New Molecules for Understanding and Treating Diseases of the Central Nervous System
Brain cells have a receptor on their surface called the M1 muscarinic acetylcholine receptor that plays a role in debilitating neurodegenerative diseases such as Alzheimer’s disease and schizophrenia. Prior attempts to develop compounds other than the chemical acetycholine that exclusively target the M1 receptor have failed. The lack of alternative compounds that selectively bind the M1 receptor hampers our ability to study how the M1 receptor controls human behavior and biology and how it can be used to design new drug therapies for neurological diseases.
Vanderbilt researchers supported under the Common Fund’s Molecular Libraries and Imaging program are using high-throughput screening approaches – testing large numbers of potential drugs – to identify potential new compounds for drug therapies that specifically bind to the M1 muscarinic receptor. To be effective, promising drug candidates must penetrate cells, are potent at extremely low concentrations, and show greater than 10-fold selectivity for M1 over other receptors in the muscarinic family (M2, M3, M4 and M5). The researchers have identified two promising compounds that selectively activate the M1 receptor and can reverse learning deficits in test rodents with few adverse side effects. Discovery of new compounds that specifically activate the M1 receptor gives researchers new research tools to understand how M1 receptors function in the central nervous system and to identify new therapies for neurological disorders such as Alzheimer’s disease and schizophrenia.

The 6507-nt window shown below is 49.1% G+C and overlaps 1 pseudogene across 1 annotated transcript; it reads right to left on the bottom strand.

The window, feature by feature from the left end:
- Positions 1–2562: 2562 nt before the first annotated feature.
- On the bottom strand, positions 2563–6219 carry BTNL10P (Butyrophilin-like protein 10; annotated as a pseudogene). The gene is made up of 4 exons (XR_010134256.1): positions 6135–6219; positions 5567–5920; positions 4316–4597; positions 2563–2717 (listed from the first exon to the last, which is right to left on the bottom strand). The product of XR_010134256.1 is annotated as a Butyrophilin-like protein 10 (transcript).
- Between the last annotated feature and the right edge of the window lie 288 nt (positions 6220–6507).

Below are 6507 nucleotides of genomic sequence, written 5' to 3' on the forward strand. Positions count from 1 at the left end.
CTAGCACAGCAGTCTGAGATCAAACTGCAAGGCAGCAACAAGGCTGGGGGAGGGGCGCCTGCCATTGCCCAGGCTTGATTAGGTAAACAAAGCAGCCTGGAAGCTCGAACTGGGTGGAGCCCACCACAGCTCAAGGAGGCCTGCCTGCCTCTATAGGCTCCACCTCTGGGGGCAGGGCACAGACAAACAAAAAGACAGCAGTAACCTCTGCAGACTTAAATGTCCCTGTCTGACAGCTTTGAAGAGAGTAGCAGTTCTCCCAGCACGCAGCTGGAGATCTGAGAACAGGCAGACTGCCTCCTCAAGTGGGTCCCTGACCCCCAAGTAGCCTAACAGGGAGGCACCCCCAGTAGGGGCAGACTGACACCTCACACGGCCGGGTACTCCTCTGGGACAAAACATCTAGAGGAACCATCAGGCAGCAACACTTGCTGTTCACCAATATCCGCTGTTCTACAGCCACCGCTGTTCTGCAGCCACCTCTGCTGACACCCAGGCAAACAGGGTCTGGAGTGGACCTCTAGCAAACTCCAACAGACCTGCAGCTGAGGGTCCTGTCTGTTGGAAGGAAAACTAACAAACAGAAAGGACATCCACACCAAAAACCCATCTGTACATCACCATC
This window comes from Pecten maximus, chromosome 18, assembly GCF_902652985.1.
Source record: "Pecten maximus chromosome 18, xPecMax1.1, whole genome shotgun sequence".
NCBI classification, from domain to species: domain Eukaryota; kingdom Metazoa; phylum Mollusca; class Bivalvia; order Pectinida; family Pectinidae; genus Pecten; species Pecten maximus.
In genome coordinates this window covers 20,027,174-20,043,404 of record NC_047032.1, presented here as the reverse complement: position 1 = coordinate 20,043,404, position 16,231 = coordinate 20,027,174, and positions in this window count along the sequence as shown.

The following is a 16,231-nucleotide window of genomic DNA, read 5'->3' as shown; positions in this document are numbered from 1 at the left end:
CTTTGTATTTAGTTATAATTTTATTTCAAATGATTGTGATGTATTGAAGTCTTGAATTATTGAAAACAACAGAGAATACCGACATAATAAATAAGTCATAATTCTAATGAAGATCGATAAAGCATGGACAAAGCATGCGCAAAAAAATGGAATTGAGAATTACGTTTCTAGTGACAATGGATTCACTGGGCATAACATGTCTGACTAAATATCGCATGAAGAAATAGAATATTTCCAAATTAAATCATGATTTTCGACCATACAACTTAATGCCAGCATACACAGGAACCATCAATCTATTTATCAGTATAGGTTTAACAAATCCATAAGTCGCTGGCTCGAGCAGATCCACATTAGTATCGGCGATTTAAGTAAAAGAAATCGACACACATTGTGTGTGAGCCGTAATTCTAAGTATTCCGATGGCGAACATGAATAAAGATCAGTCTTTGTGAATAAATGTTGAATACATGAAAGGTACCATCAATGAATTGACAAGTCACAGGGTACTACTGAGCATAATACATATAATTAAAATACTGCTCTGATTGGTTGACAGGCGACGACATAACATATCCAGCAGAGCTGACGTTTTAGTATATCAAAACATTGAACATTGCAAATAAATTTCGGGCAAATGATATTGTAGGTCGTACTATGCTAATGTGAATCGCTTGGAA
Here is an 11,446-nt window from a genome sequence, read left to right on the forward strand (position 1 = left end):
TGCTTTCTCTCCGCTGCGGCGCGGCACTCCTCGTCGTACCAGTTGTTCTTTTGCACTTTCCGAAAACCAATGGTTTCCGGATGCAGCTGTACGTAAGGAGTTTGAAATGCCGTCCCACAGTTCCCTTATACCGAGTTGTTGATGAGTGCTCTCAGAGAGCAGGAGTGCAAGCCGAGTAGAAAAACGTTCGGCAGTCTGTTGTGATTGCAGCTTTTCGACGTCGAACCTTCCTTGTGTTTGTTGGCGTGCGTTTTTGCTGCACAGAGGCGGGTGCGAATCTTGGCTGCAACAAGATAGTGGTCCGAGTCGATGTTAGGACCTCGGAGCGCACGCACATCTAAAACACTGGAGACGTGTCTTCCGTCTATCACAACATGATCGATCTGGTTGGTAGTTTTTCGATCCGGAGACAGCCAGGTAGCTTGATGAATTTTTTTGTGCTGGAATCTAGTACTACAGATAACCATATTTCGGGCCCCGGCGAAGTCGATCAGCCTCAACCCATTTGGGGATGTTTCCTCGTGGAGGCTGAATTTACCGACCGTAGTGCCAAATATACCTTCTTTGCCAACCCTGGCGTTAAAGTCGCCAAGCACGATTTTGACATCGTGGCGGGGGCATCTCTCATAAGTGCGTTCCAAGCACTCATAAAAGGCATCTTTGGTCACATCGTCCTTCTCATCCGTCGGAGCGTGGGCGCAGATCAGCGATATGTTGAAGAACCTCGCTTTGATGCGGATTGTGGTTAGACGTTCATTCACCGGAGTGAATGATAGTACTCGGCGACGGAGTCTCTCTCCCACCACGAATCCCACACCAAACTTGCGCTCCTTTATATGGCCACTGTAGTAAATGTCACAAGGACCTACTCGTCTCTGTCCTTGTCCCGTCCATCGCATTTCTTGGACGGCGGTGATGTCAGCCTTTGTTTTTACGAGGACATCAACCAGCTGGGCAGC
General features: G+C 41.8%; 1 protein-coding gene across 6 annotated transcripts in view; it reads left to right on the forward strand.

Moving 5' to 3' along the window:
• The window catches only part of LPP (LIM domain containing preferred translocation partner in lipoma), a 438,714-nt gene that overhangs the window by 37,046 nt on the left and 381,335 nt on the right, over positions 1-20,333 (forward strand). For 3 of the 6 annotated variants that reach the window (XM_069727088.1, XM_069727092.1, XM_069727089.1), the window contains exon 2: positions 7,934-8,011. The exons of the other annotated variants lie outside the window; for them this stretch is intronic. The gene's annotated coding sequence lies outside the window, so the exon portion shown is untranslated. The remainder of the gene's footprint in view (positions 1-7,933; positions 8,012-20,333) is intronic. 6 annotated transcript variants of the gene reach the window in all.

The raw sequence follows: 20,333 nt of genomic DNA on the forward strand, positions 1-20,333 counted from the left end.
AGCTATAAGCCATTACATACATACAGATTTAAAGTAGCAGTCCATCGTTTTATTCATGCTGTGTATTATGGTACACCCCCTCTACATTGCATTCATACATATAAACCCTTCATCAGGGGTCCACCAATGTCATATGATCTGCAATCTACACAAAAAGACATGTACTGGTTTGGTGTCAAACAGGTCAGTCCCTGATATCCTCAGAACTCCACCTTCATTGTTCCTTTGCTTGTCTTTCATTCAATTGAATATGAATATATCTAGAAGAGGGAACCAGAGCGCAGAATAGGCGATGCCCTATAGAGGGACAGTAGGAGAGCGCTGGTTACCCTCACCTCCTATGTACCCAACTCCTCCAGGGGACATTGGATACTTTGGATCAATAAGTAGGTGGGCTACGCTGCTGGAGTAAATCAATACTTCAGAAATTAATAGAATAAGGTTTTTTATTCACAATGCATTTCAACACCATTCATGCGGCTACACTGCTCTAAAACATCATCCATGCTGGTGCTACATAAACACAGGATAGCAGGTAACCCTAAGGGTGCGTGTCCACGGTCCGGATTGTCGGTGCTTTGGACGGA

Lebois EP, Bridges TM, L. Lewis M, Dawson ES, Kane AS, Jones CK, Xiang Z, Jadhav SB, Yin H, Kennedy JP, Meiler J, Niswender CM, Jones, CK, Conn JP, Weaver CD, Lindsley CW. ACS Chem. Neurosci.200; DOI: 10.1021/cn900003h. Link: http://pubs.acs.org/doi/pdfplus/10.1021/cn900003h
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